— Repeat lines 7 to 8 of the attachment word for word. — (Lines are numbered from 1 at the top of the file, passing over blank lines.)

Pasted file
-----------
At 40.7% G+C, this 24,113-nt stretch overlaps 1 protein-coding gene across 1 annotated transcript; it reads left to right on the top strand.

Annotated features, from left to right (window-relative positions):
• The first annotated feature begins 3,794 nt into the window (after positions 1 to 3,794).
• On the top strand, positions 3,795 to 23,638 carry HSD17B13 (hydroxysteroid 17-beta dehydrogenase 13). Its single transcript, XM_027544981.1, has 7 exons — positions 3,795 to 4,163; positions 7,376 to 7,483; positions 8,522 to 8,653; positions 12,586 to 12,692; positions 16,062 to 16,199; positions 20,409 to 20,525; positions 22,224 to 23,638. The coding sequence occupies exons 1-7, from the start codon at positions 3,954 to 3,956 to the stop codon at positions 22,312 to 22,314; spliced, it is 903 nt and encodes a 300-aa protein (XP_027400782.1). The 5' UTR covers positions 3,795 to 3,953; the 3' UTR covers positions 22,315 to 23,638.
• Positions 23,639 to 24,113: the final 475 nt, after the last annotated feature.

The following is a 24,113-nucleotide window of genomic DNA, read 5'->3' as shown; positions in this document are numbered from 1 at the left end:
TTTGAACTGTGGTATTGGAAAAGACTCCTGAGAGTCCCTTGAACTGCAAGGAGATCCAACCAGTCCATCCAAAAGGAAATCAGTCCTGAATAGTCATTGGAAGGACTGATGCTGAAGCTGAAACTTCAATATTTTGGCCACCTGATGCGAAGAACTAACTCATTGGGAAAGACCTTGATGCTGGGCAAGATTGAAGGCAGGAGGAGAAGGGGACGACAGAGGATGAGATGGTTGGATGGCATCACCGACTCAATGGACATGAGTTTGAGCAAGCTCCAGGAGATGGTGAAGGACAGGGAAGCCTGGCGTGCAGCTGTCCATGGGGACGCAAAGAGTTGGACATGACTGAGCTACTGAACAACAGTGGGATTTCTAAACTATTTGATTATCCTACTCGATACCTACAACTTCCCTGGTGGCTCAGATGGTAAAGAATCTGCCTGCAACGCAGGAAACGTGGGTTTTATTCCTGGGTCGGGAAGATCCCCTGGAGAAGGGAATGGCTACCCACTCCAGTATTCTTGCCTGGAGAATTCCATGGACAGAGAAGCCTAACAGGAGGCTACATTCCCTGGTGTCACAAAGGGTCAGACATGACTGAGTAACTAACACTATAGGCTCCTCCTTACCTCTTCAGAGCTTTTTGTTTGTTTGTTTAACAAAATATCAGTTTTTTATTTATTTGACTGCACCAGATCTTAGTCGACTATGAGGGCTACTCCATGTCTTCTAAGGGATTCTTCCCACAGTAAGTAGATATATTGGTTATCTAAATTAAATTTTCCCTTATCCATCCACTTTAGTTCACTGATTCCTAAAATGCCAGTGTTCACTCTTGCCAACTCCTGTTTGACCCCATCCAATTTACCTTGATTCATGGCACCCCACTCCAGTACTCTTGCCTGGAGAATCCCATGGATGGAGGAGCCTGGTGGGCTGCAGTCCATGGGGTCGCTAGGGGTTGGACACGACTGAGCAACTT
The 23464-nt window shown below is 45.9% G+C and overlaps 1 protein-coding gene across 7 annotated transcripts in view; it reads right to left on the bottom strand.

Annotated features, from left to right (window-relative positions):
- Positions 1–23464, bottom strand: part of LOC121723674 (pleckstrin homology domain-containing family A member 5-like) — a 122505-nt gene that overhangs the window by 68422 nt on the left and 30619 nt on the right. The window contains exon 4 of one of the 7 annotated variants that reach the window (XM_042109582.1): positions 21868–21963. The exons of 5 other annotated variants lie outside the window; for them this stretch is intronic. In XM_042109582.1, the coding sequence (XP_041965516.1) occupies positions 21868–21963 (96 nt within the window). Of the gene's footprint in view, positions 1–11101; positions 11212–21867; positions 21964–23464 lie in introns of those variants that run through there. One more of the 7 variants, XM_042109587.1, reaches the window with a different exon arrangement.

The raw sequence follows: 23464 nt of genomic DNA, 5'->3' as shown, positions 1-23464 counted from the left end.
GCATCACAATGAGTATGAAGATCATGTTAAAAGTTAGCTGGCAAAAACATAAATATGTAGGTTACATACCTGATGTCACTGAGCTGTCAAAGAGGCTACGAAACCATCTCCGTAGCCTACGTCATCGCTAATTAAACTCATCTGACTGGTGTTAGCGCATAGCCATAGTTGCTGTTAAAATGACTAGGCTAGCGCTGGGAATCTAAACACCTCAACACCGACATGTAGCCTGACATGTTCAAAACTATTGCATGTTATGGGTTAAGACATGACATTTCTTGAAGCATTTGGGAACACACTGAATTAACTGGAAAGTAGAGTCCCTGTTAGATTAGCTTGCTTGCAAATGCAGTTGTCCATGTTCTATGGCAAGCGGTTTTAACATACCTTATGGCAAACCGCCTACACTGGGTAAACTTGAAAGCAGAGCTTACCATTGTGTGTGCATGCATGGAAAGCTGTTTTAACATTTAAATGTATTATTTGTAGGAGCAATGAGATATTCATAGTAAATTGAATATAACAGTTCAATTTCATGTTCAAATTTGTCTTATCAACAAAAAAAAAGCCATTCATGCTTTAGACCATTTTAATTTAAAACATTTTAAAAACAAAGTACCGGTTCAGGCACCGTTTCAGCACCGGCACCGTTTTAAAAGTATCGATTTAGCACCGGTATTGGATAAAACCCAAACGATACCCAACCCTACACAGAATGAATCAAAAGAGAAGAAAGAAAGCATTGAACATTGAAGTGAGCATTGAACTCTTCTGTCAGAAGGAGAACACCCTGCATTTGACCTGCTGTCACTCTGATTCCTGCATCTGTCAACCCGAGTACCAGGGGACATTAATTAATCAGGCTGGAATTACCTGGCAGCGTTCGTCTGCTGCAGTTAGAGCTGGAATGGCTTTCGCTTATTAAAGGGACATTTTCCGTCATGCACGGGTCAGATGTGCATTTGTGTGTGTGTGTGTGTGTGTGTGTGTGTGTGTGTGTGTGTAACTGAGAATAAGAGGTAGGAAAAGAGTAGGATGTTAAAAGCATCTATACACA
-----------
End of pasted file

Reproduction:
TTTGAACTGTGGTATTGGAAAAGACTCCTGAGAGTCCCTTGAACTGCAAGGAGATCCAACCAGTCCATCCAAAAGGAAATCAGTCCTGAATAGTCATTGGAAGGACTGATGCTGAAGCTGAAACTTCAATATTTTGGCCACCTGATGCGAAGAACTAACTCATTGGGAAAGACCTTGATGCTGGGCAAGATTGAAGGCAGGAGGAGAAGGGGACGACAGAGGATGAGATGGTTGGATGGCATCACCGACTCAATGGACATGAGTTTGAGCAAGCTCCAGGAGATGGTGAAGGACAGGGAAGCCTGGCGTGCAGCTGTCCATGGGGACGCAAAGAGTTGGACATGACTGAGCTACTGAACAACAGTGGGATTTCTAAACTATTTGATTATCCTACTCGATACCTACAACTTCCCTGGTGGCTCAGATGGTAAAGAATCTGCCTGCAACGCAGGAAACGTGGGTTTTATTCCTGGGTCGGGAAGATCCCCTGGAGAAGGGAATGGCTACCCACTCCAGTATTCTTGCCTGGAGAATTCCATGGACAGAGAAGCCTAACAGGAGGCTACATTCCCTGGTGTCACAAAGGGTCAGACATGACTGAGTAACTAACACTATAGGCTCCTCCTTACCTCTTCAGAGCTTTTTGTTTGTTTGTTTAACAAAATATCAGTTTTTTATTTATTTGACTGCACCAGATCTTAGTCGACTATGAGGGCTACTCCATGTCTTCTAAGGGATTCTTCCCACAGTAAGTAGATATATTGGTTATCTAAATTAAATTTTCCCTTATCCATCCACTTTAGTTCACTGATTCCTAAAATGCCAGTGTTCACTCTTGCCAACTCCTGTTTGACCCCATCCAATTTACCTTGATTCATGGCACCCCACTCCAGTACTCTTGCCTGGAGAATCCCATGGATGGAGGAGCCTGGTGGGCTGCAGTCCATGGGGTCGCTAGGGGTTGGACACGACTGAGCAACTT
The 23464-nt window shown below is 45.9% G+C and overlaps 1 protein-coding gene across 7 annotated transcripts in view; it reads right to left on the bottom strand.